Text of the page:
UNPREDICTABLE LOVE

  • To love is to suffer; to be happy is to love. So must one suffer to be happy? This syllogism won’t win any prizes in logic, but it accurately describes a curious paradox of human behaviour: the allure of unpredictable romantic partners.

    How many times have you wondered why your friend (or, uh, you) keeps going back to someone who rarely ever treats them right? New York Times writer Richard Friedman explains that part of the reason we’re attracted to bad boys and girls might be the very fact that the good moments come so unexpectedly.

    To understand why, we need to consider what happens in the brain when people are given rewards under two different conditions: predicted and unpredicted. The psychiatrist Gregory Berns did just that in a study in which subjects were given fruit juice and water, both naturally pleasurable rewards, while scanning their brains with an M.R.I. During part of each session, subjects received water and fruit juice at random intervals; during another part, the water and juice were administered every 10 seconds.

     

    Professor Berns discovered that the water and juice elicited greater activation in the brain’s reward circuit when the reward was unanticipated than when it was delivered in a predictable fashion. The pattern held true whether the reward was water or fruit juice – even though most subjects claimed a clear preference. In dating terms, sex, cuddling and romantic gestures are the juice and apparently we like it more when we don’t know it’s coming.

     

    I used to date this guy who routinely stood me up when better plans came along, who would be incommunicado for long periods of time and ultimately cheated on me. The two times he was sweet to me – once he surprised me with a new purse when my previous one had been stolen and another time he took care of me when I had a cold — had me stick with him for an embarrassingly long time despite the almost constant disappointment.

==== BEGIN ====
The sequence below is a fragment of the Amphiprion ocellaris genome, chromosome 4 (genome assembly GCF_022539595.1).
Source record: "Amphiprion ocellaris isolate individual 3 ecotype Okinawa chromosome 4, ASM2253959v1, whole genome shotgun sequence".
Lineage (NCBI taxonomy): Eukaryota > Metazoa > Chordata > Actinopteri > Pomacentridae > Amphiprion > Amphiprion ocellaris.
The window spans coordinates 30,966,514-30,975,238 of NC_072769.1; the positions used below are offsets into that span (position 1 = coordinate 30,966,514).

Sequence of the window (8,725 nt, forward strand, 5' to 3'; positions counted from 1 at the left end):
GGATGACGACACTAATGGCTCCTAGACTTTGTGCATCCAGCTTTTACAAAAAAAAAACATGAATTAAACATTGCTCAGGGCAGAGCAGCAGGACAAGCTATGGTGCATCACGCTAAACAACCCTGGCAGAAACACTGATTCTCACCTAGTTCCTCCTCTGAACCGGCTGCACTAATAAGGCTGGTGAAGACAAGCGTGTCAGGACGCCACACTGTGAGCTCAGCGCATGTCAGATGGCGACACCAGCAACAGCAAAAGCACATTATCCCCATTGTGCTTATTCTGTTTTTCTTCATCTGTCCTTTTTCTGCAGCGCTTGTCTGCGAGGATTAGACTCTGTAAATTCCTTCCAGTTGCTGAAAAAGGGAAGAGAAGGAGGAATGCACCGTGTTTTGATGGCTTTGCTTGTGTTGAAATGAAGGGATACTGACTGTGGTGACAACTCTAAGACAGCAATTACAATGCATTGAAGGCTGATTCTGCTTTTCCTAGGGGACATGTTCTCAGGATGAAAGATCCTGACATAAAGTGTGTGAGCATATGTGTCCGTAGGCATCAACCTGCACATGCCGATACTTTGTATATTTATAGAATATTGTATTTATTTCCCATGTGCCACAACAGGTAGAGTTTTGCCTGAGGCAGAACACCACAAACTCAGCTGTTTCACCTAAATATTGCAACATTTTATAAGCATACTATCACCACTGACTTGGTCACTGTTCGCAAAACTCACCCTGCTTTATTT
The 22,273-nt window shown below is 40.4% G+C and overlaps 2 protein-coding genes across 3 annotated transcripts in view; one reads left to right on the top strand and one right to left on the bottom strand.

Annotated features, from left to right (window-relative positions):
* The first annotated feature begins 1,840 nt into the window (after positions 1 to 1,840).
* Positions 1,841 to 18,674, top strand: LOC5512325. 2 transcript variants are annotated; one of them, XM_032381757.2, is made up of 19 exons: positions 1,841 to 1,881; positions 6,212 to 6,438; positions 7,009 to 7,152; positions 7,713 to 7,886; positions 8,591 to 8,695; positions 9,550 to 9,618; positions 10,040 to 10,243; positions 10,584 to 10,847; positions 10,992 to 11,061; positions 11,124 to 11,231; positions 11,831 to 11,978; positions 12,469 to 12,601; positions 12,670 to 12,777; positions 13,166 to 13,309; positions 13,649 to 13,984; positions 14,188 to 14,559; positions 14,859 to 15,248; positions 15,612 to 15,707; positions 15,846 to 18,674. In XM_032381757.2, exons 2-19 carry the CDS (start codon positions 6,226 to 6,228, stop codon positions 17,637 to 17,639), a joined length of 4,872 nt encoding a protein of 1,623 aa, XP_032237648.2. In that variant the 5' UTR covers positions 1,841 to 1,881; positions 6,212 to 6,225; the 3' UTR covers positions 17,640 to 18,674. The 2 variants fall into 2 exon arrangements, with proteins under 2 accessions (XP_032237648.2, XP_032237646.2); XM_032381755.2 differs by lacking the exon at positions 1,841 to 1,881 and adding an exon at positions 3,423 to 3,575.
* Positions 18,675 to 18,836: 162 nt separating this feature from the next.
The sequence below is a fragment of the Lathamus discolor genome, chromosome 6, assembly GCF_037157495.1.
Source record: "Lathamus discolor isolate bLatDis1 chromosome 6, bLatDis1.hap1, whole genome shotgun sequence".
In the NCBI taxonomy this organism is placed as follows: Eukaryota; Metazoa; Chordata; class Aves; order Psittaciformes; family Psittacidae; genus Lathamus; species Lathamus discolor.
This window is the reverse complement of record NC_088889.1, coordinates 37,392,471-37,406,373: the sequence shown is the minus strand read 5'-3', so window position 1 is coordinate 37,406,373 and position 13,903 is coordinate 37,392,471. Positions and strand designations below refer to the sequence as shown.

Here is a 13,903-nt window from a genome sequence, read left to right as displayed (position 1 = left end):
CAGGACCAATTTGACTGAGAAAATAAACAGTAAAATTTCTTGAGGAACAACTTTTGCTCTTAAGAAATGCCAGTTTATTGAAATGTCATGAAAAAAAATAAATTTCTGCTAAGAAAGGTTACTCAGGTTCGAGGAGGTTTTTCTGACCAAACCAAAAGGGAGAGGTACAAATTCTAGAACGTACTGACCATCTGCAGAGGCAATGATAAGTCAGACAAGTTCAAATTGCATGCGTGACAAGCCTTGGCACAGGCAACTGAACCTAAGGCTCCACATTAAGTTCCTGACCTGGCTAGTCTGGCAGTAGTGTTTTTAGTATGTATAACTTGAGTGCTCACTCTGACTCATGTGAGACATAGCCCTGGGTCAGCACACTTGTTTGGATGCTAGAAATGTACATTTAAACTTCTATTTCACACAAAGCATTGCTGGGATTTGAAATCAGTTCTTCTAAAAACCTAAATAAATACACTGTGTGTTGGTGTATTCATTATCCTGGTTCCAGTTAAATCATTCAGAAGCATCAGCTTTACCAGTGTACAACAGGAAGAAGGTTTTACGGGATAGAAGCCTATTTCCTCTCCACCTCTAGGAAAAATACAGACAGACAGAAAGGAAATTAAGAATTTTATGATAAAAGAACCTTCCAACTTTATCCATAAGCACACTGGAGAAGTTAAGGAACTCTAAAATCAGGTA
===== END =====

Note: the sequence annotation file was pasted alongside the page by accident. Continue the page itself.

For a long time after, I was ashamed of myself for putting up with his horrible behavior 90% of the time just to experience his rare sweet side. On top of that, I was confused as to why I did this.

     

    Friedman explains,

     

    “Since unpredictable rewards cause more dopamine release than predictable ones and more dopamine means more pleasure, one implication of this study is that people experience more pleasure with unpredictable rewards than with predictable ones – but they may not be consciously aware of this fact.”

     

    So the scary bonus to this theory is that what actually makes us happy – haphazard reward – is contrary to what we truly believe makes us happy, i.e. reliable, considerate partners.

     

    Should we throw in the towel and stop trying to date who’s good for us? We’re born this way, after all. Friedman says no.

     

    “We use conscious knowledge to override our unhealthy or undesirable impulses all the time,” he writes. “Except for a few limited circumstances, we are expected to be in charge of our brains.”

     

    Still, it should help us understand those friends who find themselves drawn to unpredictable romantic partners. They are not necessarily gluttons for pain or disappointment; they might be addicted to the hidden pleasure of inconstant love.

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